Posted: March 15, 2021
“Home is where the heart is” This is one of my favorite sayings that my mom and grandmother both had mounted in their kitchens. Home is where we raise our children, find our solace after a tough day, make our holiday memories, and secure our future. Home is everything to us.
When it comes to moving to senior living, older adults must “give up their homes” and downsize to apartment living. It is quite an emotional journey, often coming with much reluctance and grief.
In additional to the logistical details necessary to make a move, here are five thoughts to consider in order to ease the emotional burden:
While living in and enjoying your primary home, set up a schedule to downsize your belongings and memorabilia, well before an expected move. Start with a single drawer or closet shelf, so that the emotions can be segmented in smaller moments of time and effort. Set up rewards for yourself when you accomplish each little goal.
Reminiscing about the past is so important for older adults to celebrate their accomplishments and share their values and beliefs with younger family members. Asking children and grandchildren to join the downsizing process can be an enjoyable multi-generational activity and an opportunity to share important memories. Make it into a fun afternoon to see what treasures will be discovered or how many trash bags you can fill.
Many people find journaling a cathartic experience. Perhaps downsizing brings up negative emotions. Take time to journal about these emotions and what is most difficult in the current moment. Ask yourself what you need to know, gain, or release so that you can move forward with the downsizing process.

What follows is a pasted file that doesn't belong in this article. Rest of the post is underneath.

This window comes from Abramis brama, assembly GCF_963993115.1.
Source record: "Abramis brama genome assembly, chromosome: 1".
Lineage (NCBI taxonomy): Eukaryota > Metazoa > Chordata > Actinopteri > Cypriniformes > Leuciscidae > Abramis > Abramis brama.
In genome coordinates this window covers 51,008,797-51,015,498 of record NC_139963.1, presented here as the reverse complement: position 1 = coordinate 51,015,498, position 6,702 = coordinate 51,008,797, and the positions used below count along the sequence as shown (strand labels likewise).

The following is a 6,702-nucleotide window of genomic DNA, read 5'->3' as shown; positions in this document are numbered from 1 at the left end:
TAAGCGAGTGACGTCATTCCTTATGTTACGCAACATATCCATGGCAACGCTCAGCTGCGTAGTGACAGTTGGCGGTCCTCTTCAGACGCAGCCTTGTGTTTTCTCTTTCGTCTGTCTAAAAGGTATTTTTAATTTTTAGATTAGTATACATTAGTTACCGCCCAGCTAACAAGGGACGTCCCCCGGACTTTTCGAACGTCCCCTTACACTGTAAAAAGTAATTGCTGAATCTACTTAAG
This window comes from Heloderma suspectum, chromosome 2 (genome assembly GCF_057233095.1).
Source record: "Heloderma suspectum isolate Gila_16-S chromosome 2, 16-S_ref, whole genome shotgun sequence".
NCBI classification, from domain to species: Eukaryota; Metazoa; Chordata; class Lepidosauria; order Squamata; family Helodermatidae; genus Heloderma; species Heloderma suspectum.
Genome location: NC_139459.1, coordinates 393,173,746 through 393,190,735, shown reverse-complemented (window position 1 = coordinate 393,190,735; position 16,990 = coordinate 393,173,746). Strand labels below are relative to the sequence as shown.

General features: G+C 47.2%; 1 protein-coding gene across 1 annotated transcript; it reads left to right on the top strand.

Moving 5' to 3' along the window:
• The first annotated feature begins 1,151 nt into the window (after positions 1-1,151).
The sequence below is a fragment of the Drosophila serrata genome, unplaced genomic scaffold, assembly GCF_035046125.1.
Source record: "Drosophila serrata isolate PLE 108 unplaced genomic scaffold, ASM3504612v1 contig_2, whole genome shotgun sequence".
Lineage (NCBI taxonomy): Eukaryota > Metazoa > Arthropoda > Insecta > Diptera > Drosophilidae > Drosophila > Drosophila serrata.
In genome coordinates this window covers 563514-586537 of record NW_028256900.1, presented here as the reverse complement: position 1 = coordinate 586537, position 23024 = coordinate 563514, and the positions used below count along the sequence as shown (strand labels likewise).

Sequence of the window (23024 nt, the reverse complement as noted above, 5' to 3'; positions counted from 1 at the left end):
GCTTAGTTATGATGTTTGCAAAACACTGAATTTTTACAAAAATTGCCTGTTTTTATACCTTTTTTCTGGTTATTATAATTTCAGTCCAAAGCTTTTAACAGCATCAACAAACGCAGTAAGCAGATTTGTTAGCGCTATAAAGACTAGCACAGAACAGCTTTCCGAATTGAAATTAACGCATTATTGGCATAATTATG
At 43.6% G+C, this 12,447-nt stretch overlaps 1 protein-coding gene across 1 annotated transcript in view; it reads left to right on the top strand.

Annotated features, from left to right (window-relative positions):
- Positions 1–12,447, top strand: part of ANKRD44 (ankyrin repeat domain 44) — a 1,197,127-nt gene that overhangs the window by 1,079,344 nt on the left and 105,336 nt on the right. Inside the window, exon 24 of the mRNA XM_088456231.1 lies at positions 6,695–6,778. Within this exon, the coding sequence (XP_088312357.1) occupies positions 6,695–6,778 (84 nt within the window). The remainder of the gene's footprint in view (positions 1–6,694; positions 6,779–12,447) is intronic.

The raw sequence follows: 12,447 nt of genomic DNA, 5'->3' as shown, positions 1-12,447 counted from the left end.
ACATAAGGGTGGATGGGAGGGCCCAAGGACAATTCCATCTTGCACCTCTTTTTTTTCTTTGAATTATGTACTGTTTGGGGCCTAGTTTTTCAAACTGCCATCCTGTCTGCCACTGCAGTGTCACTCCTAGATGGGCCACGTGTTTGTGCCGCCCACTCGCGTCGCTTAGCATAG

While any change will disrupt someone’s natural daily schedule and rhythm, begin to envision the positives about a smaller apartment with less responsibility, a lifestyle with more amenities and support, new friendships and relationships, and the opportunity for new learnings and experiences. Creating a positive vision will often help provide the momentum needed to complete the task at hand.
While many find enjoyment in their numerous sets of china, family photos mounted on the walls, and favorite pieces of jewelry, create a ritual to pass them down to family members or donate to families in need. Many people will often re-purpose cherished items to fit a smaller space, such as creating collages, quilts and collections from their most precious items. Perhaps writing a story about the items will help others understand their value and meaning.
Although grieving a move can be a difficult process, avoiding the grieving experience often creates unnecessary chaos and confusing if a crisis should happen without being prepared. “Home is where the heart is,” for sure, but there is also an age-old saying, “bloom where you are planted.” Older adults have been through so many changes in their lives and are much more resilient than expected. Moving to senior living is yet another stage of life, and one to be celebrated for a long life well lived.
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Kelly O’Connor is a Certified Senior Advisor, Certified Placement and Referral Specialist and Certified Dementia Practitioner based in Denver, Colorado. She is the founder of Senior Care Authority Denver Metro and a national speaker and expert on moves and transitions.